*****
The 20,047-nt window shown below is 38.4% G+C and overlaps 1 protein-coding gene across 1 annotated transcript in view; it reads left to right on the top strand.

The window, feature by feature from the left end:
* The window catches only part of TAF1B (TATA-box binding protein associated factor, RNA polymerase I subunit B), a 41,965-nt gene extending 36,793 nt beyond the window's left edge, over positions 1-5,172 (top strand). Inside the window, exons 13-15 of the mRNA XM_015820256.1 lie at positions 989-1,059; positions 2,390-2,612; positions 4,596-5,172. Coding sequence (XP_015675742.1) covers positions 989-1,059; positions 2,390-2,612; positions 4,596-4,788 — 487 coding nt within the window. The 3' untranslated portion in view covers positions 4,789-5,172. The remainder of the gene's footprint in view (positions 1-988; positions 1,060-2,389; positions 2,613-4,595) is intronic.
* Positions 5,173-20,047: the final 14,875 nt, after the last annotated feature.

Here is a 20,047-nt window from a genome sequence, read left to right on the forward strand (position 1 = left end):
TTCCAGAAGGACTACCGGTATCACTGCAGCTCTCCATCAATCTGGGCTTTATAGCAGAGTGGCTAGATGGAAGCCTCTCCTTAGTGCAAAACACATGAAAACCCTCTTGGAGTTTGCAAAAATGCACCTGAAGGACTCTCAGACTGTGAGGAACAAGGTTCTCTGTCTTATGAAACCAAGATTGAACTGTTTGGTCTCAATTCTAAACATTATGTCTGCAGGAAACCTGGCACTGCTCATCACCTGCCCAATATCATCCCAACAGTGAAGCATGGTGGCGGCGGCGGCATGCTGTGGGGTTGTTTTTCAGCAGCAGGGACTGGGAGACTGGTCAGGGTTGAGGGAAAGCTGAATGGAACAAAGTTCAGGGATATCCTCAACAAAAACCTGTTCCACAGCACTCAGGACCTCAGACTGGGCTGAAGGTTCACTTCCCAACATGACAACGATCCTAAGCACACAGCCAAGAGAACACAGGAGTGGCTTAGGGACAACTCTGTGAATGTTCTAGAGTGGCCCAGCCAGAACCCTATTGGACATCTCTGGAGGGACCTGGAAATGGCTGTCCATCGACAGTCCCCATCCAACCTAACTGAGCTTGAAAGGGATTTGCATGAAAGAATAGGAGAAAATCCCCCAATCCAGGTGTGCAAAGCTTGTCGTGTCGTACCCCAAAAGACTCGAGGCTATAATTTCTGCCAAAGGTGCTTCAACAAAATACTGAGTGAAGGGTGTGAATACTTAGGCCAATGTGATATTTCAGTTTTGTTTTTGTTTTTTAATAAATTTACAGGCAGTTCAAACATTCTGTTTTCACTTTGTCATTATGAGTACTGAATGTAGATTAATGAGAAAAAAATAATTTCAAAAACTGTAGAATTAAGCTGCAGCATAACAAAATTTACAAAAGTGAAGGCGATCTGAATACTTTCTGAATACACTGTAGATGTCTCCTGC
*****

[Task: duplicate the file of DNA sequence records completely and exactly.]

The 20,047-nt window shown below is 38.4% G+C and overlaps 1 protein-coding gene across 1 annotated transcript in view; it reads left to right on the top strand.

The window, feature by feature from the left end:
* The window catches only part of TAF1B (TATA-box binding protein associated factor, RNA polymerase I subunit B), a 41,965-nt gene extending 36,793 nt beyond the window's left edge, over positions 1-5,172 (top strand). Inside the window, exons 13-15 of the mRNA XM_015820256.1 lie at positions 989-1,059; positions 2,390-2,612; positions 4,596-5,172. Coding sequence (XP_015675742.1) covers positions 989-1,059; positions 2,390-2,612; positions 4,596-4,788 — 487 coding nt within the window. The 3' untranslated portion in view covers positions 4,789-5,172. The remainder of the gene's footprint in view (positions 1-988; positions 1,060-2,389; positions 2,613-4,595) is intronic.
* Positions 5,173-20,047: the final 14,875 nt, after the last annotated feature.

Here is a 20,047-nt window from a genome sequence, read left to right on the forward strand (position 1 = left end):
TTCCAGAAGGACTACCGGTATCACTGCAGCTCTCCATCAATCTGGGCTTTATAGCAGAGTGGCTAGATGGAAGCCTCTCCTTAGTGCAAAACACATGAAAACCCTCTTGGAGTTTGCAAAAATGCACCTGAAGGACTCTCAGACTGTGAGGAACAAGGTTCTCTGTCTTATGAAACCAAGATTGAACTGTTTGGTCTCAATTCTAAACATTATGTCTGCAGGAAACCTGGCACTGCTCATCACCTGCCCAATATCATCCCAACAGTGAAGCATGGTGGCGGCGGCGGCATGCTGTGGGGTTGTTTTTCAGCAGCAGGGACTGGGAGACTGGTCAGGGTTGAGGGAAAGCTGAATGGAACAAAGTTCAGGGATATCCTCAACAAAAACCTGTTCCACAGCACTCAGGACCTCAGACTGGGCTGAAGGTTCACTTCCCAACATGACAACGATCCTAAGCACACAGCCAAGAGAACACAGGAGTGGCTTAGGGACAACTCTGTGAATGTTCTAGAGTGGCCCAGCCAGAACCCTATTGGACATCTCTGGAGGGACCTGGAAATGGCTGTCCATCGACAGTCCCCATCCAACCTAACTGAGCTTGAAAGGGATTTGCATGAAAGAATAGGAGAAAATCCCCCAATCCAGGTGTGCAAAGCTTGTCGTGTCGTACCCCAAAAGACTCGAGGCTATAATTTCTGCCAAAGGTGCTTCAACAAAATACTGAGTGAAGGGTGTGAATACTTAGGCCAATGTGATATTTCAGTTTTGTTTTTGTTTTTTAATAAATTTACAGGCAGTTCAAACATTCTGTTTTCACTTTGTCATTATGAGTACTGAATGTAGATTAATGAGAAAAAAATAATTTCAAAAACTGTAGAATTAAGCTGCAGCATAACAAAATTTACAAAAGTGAAGGCGATCTGAATACTTTCTGAATACACTGTAGATGTCTCCTGC